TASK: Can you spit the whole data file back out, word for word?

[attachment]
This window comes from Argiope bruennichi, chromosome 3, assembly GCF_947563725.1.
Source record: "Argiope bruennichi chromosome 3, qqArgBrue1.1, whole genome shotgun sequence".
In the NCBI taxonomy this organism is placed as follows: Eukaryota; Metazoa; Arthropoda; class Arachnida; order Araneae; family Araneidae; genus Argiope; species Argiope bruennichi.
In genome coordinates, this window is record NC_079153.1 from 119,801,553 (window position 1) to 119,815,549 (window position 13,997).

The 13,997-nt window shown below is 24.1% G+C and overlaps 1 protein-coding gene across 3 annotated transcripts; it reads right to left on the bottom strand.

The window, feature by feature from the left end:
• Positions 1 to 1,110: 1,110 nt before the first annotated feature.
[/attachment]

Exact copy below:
This window comes from Argiope bruennichi, chromosome 3, assembly GCF_947563725.1.
Source record: "Argiope bruennichi chromosome 3, qqArgBrue1.1, whole genome shotgun sequence".
In the NCBI taxonomy this organism is placed as follows: Eukaryota; Metazoa; Arthropoda; class Arachnida; order Araneae; family Araneidae; genus Argiope; species Argiope bruennichi.
In genome coordinates, this window is record NC_079153.1 from 119,801,553 (window position 1) to 119,815,549 (window position 13,997).

The 13,997-nt window shown below is 24.1% G+C and overlaps 1 protein-coding gene across 3 annotated transcripts; it reads right to left on the bottom strand.

The window, feature by feature from the left end:
• Positions 1 to 1,110: 1,110 nt before the first annotated feature.